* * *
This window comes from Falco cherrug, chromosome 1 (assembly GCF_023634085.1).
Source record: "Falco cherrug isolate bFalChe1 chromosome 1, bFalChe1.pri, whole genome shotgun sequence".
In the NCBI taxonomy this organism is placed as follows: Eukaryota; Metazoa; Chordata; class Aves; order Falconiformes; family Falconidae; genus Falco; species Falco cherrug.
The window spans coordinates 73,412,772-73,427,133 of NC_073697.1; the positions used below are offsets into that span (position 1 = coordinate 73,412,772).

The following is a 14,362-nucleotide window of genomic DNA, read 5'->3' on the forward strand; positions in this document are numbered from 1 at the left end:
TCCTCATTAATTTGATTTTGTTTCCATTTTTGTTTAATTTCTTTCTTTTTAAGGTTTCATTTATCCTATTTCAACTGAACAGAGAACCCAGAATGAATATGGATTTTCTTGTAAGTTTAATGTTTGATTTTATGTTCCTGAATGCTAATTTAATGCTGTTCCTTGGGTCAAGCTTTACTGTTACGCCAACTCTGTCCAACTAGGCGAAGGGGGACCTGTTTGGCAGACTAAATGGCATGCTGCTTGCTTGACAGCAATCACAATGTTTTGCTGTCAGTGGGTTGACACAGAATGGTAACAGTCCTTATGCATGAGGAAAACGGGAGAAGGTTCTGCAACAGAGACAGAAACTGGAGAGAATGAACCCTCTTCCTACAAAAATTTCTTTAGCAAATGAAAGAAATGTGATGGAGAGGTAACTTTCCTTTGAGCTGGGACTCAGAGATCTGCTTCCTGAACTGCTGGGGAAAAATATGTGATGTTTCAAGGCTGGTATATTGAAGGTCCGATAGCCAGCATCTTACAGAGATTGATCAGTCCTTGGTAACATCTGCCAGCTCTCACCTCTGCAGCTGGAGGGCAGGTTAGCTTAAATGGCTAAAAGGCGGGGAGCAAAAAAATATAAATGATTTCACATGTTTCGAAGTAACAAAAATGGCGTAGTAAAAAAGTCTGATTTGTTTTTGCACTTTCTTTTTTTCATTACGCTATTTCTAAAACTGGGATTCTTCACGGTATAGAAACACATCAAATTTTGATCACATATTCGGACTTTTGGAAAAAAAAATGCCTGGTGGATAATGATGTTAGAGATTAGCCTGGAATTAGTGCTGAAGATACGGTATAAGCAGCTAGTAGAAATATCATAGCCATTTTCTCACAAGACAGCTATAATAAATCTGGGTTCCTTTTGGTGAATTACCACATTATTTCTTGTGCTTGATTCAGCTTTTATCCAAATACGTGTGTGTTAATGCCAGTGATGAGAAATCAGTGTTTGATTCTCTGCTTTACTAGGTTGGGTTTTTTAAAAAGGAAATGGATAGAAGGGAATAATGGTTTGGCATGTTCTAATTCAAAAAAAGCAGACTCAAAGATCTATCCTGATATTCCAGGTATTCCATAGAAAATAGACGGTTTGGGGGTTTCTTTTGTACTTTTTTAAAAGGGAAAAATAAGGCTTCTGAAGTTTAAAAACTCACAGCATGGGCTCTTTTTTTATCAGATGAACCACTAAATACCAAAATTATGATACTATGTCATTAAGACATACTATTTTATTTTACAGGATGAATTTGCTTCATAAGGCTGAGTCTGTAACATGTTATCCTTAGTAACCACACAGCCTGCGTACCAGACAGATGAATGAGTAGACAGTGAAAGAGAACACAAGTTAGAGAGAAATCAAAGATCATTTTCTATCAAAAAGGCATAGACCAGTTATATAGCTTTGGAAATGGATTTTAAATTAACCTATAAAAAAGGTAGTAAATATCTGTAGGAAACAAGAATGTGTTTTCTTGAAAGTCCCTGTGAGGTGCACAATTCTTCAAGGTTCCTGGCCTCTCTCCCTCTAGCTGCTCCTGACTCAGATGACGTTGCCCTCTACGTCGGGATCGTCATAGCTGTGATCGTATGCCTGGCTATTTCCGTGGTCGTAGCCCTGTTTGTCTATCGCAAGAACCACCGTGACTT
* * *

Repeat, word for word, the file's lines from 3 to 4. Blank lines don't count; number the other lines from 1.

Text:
In the NCBI taxonomy this organism is placed as follows: Eukaryota; Metazoa; Chordata; class Aves; order Falconiformes; family Falconidae; genus Falco; species Falco cherrug.
The window spans coordinates 73,412,772-73,427,133 of NC_073697.1; the positions used below are offsets into that span (position 1 = coordinate 73,412,772).